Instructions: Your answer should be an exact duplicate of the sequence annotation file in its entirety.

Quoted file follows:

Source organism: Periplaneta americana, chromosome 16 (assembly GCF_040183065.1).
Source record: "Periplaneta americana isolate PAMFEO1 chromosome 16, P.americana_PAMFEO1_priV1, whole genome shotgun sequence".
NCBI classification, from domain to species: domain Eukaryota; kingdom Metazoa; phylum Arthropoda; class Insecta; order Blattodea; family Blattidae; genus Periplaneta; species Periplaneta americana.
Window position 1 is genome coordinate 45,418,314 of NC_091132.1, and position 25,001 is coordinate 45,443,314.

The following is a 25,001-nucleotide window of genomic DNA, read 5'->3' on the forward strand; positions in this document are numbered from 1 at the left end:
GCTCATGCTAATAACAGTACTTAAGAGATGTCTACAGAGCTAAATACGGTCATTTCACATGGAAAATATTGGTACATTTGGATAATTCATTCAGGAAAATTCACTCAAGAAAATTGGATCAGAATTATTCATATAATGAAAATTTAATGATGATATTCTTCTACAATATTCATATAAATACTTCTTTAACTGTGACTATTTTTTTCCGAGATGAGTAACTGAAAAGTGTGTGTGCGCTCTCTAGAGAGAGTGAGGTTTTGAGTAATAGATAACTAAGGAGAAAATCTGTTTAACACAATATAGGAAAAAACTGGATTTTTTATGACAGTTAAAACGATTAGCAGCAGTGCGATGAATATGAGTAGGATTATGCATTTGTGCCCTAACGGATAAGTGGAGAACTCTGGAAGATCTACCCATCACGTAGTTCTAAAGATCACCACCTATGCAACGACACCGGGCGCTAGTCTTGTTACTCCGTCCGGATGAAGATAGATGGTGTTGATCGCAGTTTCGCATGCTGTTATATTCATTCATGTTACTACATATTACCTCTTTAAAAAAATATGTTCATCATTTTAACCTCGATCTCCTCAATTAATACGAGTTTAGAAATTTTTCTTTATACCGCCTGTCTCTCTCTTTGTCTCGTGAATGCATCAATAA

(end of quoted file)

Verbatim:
Source organism: Periplaneta americana, chromosome 16 (assembly GCF_040183065.1).
Source record: "Periplaneta americana isolate PAMFEO1 chromosome 16, P.americana_PAMFEO1_priV1, whole genome shotgun sequence".
NCBI classification, from domain to species: domain Eukaryota; kingdom Metazoa; phylum Arthropoda; class Insecta; order Blattodea; family Blattidae; genus Periplaneta; species Periplaneta americana.
Window position 1 is genome coordinate 45,418,314 of NC_091132.1, and position 25,001 is coordinate 45,443,314.

The following is a 25,001-nucleotide window of genomic DNA, read 5'->3' on the forward strand; positions in this document are numbered from 1 at the left end:
GCTCATGCTAATAACAGTACTTAAGAGATGTCTACAGAGCTAAATACGGTCATTTCACATGGAAAATATTGGTACATTTGGATAATTCATTCAGGAAAATTCACTCAAGAAAATTGGATCAGAATTATTCATATAATGAAAATTTAATGATGATATTCTTCTACAATATTCATATAAATACTTCTTTAACTGTGACTATTTTTTTCCGAGATGAGTAACTGAAAAGTGTGTGTGCGCTCTCTAGAGAGAGTGAGGTTTTGAGTAATAGATAACTAAGGAGAAAATCTGTTTAACACAATATAGGAAAAAACTGGATTTTTTATGACAGTTAAAACGATTAGCAGCAGTGCGATGAATATGAGTAGGATTATGCATTTGTGCCCTAACGGATAAGTGGAGAACTCTGGAAGATCTACCCATCACGTAGTTCTAAAGATCACCACCTATGCAACGACACCGGGCGCTAGTCTTGTTACTCCGTCCGGATGAAGATAGATGGTGTTGATCGCAGTTTCGCATGCTGTTATATTCATTCATGTTACTACATATTACCTCTTTAAAAAAATATGTTCATCATTTTAACCTCGATCTCCTCAATTAATACGAGTTTAGAAATTTTTCTTTATACCGCCTGTCTCTCTCTTTGTCTCGTGAATGCATCAATAA